Financial Gain is a key buyer motive
Financial Gain – A Buying Motive in Today’s World.
In our previous blog post titled, “Gaining Sales Using Buyer Motives”, we took a look into best selling author Napoleon Hill’s Nine Basic Motives to Which People Respond Most Freely. This post takes a more in depth look into his second motive, financial gain. Financial gain, for one reason or another, motivates most people that you meet in business. They may be motivated to grow their business, to support a cause, or for their own enjoyment. Once the sales person identifies what in particular is motivating the buyer, he or she is able to create a custom sales presentation to persuade the buyer that their product or service can aide in the individuals’ financial gain.It's clear... the universal laws of buying and selling will always be applicable. #marketing Click To Tweet
While Hill wrote about these motives in the 1920’s, it is clear that they are still prevalent. Though the products may have changed, these universal laws of buying and selling will always be applicable. Like the industrial revolution, the digital revolution is changing the way people reach their financial goals.
Millennials are finding more and more success using digital tools like social media to grow their personal brands and increase their financial gain by marketing themselves. On the other hand, many small business owners struggle to keep up with the pace of digital advancements.Targeting #millennials? You must be able to use #social media to sell to them. #sales Click To Tweet
If the millennial age group is part of your target demographic then you must be able to use social media to sell to them. Many large companies are already aware of the impact that social media has on selling to this buyer demographic. They dedicate portions of their organizations along with large sums of money to optimize this strategy.
There are many different forms of social media. The user demographic on each channel differs, which means the content must differ. While millennial’s may still use Facebook, they are not as actively involved as they used to be. The age demographic is older for Facebook users then it was just five years ago. Now people in their late teens to mid twenties spend most of their time on Instagram and Snapchat. Facebook recognized this early and bought Instagram, instead of having to compete against them.
Most companies have changed their advertising strategies to incorporate social media to increase their own financial gain. Many companies are now willing to pay people on Instagram with large numbers of followers to promote their product. Brand influencers post pictures that makes it appear to their followers that the product is a part of their every day lives. This is effective because the millennial buyers do not like to know that someone is trying to sell to them while the brand influencer benefits through their own financial gain.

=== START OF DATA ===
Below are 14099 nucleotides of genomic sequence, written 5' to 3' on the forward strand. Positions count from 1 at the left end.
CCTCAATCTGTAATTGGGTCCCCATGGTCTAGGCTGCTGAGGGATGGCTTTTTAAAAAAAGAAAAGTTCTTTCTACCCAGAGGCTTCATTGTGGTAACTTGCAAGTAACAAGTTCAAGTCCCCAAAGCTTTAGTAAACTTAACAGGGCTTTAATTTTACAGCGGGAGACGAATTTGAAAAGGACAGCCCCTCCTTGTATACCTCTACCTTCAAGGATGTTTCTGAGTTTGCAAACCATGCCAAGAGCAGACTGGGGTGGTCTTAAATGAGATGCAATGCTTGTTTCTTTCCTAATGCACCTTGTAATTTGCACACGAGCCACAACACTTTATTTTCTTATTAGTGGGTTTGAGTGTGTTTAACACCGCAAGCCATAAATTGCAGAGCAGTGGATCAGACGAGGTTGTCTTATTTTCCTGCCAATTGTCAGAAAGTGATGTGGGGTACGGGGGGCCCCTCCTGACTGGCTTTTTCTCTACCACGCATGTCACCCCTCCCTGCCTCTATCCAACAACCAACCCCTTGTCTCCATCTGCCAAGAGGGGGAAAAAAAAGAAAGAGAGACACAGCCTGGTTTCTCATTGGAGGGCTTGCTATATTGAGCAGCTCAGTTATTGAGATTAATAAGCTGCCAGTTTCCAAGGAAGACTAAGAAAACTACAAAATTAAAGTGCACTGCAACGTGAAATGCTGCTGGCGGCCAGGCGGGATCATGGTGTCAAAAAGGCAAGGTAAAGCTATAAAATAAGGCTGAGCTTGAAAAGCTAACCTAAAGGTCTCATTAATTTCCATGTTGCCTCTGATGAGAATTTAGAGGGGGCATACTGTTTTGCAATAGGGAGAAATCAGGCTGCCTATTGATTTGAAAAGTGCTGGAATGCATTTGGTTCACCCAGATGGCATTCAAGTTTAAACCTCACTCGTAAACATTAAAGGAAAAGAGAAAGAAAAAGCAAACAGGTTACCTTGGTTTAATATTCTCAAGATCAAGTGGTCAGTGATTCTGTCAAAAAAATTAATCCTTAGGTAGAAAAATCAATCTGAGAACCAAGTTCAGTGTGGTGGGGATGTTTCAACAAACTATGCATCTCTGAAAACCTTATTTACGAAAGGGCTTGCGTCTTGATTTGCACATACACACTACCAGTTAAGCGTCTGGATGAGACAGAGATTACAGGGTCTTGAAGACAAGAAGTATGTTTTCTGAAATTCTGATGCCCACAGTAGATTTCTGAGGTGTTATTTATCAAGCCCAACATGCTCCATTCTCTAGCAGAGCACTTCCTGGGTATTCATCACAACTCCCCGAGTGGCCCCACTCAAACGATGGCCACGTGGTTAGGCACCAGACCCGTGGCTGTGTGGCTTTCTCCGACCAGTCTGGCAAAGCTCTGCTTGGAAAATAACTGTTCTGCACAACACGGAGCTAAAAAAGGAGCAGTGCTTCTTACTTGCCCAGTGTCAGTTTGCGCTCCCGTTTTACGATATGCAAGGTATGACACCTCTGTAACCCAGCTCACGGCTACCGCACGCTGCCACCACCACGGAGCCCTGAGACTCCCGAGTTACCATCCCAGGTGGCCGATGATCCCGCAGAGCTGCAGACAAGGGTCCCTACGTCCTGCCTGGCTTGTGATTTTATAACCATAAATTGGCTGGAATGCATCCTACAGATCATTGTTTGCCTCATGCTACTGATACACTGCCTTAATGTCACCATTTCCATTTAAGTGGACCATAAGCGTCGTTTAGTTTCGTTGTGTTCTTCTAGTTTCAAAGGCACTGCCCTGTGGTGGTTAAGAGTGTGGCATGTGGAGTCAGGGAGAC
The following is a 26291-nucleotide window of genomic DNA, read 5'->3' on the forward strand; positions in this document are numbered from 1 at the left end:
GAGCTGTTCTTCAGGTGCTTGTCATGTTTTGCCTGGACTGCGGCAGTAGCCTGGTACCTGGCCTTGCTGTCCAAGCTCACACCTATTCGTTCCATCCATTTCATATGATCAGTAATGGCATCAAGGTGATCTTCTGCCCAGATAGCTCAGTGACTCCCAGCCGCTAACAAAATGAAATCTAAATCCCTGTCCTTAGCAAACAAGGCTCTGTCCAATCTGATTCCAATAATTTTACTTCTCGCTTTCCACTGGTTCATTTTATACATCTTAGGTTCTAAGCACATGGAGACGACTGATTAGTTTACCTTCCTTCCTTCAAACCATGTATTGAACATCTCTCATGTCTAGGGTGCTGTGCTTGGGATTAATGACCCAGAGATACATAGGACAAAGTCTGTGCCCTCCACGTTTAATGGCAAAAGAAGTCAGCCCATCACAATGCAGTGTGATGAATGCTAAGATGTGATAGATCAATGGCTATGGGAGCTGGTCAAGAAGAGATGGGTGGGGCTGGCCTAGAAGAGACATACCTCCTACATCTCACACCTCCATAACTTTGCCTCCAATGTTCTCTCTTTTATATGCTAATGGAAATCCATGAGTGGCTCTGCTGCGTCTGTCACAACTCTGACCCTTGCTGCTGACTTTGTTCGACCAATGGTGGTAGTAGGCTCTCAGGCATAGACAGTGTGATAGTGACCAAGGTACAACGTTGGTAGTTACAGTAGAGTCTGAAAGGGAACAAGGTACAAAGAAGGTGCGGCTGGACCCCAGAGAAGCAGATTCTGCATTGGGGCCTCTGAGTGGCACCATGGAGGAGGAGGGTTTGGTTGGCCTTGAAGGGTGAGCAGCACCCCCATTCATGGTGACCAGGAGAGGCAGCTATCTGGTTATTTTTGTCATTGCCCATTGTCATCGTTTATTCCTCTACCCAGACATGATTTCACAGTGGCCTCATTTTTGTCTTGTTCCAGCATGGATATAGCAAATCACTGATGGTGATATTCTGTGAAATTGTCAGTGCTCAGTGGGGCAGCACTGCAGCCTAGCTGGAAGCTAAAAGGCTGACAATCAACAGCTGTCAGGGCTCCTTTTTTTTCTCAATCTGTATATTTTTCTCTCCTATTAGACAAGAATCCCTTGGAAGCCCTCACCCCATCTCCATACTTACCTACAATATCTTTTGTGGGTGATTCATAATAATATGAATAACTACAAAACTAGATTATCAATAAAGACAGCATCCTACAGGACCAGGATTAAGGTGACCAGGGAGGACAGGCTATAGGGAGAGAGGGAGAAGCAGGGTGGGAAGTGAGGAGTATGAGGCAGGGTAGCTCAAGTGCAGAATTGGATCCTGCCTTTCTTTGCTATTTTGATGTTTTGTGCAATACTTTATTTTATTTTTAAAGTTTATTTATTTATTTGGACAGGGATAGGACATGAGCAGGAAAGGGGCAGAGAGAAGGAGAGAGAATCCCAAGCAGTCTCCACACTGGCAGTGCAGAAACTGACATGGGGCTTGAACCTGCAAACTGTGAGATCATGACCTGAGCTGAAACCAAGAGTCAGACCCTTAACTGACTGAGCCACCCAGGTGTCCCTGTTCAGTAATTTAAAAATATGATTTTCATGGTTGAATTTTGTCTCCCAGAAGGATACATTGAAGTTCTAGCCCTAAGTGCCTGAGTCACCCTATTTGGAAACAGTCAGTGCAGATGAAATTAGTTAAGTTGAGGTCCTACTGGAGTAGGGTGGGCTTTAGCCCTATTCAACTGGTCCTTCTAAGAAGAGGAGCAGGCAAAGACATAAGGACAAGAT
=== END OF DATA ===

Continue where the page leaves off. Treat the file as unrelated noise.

Many people think that because small businesses do not have large advertising budgets they are not able to follow this trend. Small businesses can use Instagram to search for people in their local community with large numbers of local followers. Once you find these people, it may only take a small stipend or some free products to convince them to promote your product or service on their social media accounts. Brand influencers are just one example of how small businesses can use social media to influence the millennial buyer that is motivated by financial gain.
Stay tuned for more tips in upcoming blog posts.
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About Our Guest Author!
Halley Barnes is a graduate student at Rutgers University in the field of Communication. She recently graduated from Rutgers University with a bachelor’s degree in Communication with a specialization in Public Relations and a dual minor in Digital Communication, Media, and Information and Psychology. She spent four years as a member of the division one Rutgers Women’s Lacrosse team where she served as the captain of the team her senior year. She was also named a member of the Big East All Academic team her freshman and sophomore years, and a member of the Big Ten All Academic team her junior and senior year. As an undergraduate student she made Dean’s List all eight semesters and was the keynote speaker at the 2015 Rutgers Alumni Leadership Conference. She was also inducted into various honor societies including Chi Alpha Sigma, National Society of Leadership and Success, and the National Society of Collegiate Scholars. Halley loves traveling, trying new food, going hiking and kayaking, and spending time with her family.